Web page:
According to a 2009 Oxford University study, learning to three-ball cascade juggle is associated with a transient and highly selective increase in gray matter in the occipito-temporal cortex. (That’s just a an incredibly brainy was of saying that juggling is good for your noggin.) In addition to growing the ol’ gray matter, learning new complex skills like juggling also enhances concentration, reduces stress and builds hand-eye coordination.
But the benefits of juggling don’t stop with the brain. When the Metropolitan Life Insurance Company set out to discover from which profession people live the longest, they were surprised to learn that musical conductors, on average, live about five years longer than the rest of us. They attributed the longevity to the excellent upper body aerobic exercise performed by this group. Just like the sweeping arm movements of musical conductors, juggling provides a tremendous, low impact, upper body workout, which strengthens your core, improves your posture, and helps you burn calories at a faster rate.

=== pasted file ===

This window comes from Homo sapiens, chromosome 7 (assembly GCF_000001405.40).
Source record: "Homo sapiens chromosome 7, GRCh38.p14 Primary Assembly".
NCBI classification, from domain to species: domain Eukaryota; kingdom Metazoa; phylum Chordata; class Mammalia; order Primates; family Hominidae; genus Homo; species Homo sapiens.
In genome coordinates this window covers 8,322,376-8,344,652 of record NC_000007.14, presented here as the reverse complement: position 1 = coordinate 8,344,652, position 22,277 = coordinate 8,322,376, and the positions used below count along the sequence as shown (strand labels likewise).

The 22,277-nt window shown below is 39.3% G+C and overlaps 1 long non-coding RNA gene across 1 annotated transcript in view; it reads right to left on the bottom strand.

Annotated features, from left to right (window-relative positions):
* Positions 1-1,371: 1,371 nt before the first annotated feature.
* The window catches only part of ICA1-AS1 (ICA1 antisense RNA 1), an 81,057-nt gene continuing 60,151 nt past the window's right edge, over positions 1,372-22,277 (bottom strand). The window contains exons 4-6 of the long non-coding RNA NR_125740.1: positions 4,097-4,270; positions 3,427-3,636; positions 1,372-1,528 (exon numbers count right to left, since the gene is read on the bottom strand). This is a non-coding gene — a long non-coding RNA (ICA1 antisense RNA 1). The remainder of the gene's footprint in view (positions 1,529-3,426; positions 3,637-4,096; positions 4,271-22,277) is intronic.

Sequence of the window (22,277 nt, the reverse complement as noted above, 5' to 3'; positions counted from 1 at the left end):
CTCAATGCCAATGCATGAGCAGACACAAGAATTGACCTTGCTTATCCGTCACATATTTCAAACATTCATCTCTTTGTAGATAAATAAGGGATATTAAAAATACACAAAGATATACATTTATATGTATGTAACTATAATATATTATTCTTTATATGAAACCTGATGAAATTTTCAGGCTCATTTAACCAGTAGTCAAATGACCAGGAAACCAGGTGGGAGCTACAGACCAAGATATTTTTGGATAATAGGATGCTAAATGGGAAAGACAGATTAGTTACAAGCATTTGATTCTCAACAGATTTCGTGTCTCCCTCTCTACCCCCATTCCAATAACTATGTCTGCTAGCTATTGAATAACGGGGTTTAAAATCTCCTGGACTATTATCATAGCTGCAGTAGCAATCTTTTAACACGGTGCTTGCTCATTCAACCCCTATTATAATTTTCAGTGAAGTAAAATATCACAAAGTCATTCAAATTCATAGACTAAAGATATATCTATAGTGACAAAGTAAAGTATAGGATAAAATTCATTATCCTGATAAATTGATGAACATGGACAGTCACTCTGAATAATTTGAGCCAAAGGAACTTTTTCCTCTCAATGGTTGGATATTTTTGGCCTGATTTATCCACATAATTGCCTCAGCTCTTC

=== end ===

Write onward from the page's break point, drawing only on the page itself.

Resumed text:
Science has also identified correlations between juggling and psychological health. According to Harvard Professor Dr. Herbert Benson, an expert researcher on meditation and stress relief, “Juggling, which provides rhythmic and repetitive movements, could be a very effective step in eliciting the relax response.” In other words, the low anxiety, low boredom activity of juggling can help you reach a higher level of happiness and emotional well-being.
It’s juggling for a healthier you!